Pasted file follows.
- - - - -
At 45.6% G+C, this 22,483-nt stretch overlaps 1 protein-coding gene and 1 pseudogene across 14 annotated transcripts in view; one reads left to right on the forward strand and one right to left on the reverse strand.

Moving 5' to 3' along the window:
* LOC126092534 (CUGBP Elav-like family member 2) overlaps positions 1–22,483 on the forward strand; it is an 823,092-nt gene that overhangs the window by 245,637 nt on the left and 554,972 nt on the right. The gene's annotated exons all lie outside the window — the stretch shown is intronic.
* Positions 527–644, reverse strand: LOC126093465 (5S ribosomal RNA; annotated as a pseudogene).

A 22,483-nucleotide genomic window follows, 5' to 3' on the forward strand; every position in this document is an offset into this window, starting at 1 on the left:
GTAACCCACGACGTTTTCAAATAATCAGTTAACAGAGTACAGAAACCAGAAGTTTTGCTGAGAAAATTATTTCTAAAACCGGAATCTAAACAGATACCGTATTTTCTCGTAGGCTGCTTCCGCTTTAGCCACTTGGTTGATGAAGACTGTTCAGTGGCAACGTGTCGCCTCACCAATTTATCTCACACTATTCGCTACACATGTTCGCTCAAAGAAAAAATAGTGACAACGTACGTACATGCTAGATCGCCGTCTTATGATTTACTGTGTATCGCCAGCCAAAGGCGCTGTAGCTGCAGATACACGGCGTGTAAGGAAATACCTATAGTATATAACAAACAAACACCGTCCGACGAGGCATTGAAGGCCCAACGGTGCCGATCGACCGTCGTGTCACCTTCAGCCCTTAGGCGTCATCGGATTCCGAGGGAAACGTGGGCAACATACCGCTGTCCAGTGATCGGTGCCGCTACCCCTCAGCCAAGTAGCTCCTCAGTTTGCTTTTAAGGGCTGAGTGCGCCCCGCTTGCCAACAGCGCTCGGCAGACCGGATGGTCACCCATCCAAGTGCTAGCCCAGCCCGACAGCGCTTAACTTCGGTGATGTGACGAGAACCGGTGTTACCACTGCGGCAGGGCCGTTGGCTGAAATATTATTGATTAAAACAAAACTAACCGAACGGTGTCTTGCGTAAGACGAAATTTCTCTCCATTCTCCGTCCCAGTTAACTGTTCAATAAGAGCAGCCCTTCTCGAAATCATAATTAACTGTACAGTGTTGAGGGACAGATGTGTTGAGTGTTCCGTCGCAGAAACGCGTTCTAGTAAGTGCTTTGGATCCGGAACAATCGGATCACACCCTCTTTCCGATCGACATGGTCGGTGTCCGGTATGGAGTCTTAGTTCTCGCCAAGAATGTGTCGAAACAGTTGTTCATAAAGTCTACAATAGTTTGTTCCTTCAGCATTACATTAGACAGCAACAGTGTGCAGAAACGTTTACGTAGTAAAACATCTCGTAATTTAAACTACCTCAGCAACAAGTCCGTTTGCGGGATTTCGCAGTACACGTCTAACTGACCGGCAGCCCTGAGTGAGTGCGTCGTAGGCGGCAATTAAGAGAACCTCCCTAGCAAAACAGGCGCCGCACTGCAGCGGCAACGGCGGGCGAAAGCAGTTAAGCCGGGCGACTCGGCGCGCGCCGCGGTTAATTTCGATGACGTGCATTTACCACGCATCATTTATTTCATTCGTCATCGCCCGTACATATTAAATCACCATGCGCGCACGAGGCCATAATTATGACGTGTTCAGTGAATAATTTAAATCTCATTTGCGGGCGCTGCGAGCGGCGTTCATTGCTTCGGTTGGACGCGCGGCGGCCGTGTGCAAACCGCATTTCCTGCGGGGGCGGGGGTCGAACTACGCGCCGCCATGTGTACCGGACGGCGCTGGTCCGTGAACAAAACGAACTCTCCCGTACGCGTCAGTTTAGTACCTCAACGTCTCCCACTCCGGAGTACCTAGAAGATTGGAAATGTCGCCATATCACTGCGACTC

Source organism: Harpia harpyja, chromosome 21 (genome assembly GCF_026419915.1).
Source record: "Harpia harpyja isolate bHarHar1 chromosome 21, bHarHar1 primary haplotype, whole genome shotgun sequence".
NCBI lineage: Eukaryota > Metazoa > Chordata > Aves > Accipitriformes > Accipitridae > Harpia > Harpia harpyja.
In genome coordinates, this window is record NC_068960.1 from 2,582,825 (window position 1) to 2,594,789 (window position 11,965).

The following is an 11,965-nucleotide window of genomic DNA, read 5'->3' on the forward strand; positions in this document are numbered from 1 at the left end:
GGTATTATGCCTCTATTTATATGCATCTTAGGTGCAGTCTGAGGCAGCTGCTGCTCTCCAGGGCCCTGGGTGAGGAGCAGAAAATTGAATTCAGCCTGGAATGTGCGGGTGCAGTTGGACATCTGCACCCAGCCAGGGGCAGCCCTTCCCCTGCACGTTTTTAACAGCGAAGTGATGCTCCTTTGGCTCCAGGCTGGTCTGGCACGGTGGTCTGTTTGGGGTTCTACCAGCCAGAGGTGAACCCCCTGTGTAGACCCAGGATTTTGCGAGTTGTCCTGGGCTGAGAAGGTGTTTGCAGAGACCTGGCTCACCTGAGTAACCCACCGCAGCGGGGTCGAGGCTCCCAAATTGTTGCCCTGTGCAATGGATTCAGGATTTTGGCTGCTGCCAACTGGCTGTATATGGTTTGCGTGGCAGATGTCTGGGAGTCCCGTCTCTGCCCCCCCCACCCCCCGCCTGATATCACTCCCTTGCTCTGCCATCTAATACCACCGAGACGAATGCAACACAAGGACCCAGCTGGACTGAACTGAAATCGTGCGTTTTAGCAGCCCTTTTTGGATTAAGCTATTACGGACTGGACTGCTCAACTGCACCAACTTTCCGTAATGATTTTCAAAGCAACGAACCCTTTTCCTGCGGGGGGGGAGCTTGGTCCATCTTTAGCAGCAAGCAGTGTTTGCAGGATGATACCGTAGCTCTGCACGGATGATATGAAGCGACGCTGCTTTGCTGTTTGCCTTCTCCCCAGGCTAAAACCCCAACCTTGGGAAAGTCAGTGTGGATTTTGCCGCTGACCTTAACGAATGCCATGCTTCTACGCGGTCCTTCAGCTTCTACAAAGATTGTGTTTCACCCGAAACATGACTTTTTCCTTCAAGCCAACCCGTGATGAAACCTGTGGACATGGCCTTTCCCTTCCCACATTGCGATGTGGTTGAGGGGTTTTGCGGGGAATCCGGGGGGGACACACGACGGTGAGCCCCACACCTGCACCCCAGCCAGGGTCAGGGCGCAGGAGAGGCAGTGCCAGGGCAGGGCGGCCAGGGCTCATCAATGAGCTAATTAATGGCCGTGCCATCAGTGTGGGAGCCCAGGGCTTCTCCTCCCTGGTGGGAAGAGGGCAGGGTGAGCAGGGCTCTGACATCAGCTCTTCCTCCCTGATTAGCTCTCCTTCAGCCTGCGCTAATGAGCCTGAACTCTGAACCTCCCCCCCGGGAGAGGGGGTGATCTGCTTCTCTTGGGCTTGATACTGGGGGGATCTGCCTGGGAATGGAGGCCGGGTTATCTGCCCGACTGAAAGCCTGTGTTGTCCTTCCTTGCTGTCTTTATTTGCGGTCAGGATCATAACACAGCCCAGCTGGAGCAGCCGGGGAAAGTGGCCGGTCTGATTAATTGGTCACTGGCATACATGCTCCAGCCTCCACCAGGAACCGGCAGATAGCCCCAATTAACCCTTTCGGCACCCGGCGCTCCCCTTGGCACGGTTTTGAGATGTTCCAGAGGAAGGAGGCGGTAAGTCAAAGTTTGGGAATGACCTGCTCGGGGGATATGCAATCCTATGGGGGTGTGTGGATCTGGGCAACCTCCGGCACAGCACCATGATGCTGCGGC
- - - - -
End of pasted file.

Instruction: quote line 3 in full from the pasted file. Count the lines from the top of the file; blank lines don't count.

* LOC126092534 (CUGBP Elav-like family member 2) overlaps positions 1–22,483 on the forward strand; it is an 823,092-nt gene that overhangs the window by 245,637 nt on the left and 554,972 nt on the right. The gene's annotated exons all lie outside the window — the stretch shown is intronic.